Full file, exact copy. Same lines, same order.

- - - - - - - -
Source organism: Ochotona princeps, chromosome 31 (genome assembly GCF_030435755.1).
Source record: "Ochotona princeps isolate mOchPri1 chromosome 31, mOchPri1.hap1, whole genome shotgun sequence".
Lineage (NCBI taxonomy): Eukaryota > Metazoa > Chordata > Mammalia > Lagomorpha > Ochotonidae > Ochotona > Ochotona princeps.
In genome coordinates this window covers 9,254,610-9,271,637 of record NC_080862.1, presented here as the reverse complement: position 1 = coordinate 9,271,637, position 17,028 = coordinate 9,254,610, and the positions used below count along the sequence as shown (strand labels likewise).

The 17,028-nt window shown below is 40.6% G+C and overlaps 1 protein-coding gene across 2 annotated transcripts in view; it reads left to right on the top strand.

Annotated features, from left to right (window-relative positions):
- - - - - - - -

Source organism: Ochotona princeps, chromosome 31 (genome assembly GCF_030435755.1).
Source record: "Ochotona princeps isolate mOchPri1 chromosome 31, mOchPri1.hap1, whole genome shotgun sequence".
Lineage (NCBI taxonomy): Eukaryota > Metazoa > Chordata > Mammalia > Lagomorpha > Ochotonidae > Ochotona > Ochotona princeps.
In genome coordinates this window covers 9,254,610-9,271,637 of record NC_080862.1, presented here as the reverse complement: position 1 = coordinate 9,271,637, position 17,028 = coordinate 9,254,610, and the positions used below count along the sequence as shown (strand labels likewise).

The 17,028-nt window shown below is 40.6% G+C and overlaps 1 protein-coding gene across 2 annotated transcripts in view; it reads left to right on the top strand.

Annotated features, from left to right (window-relative positions):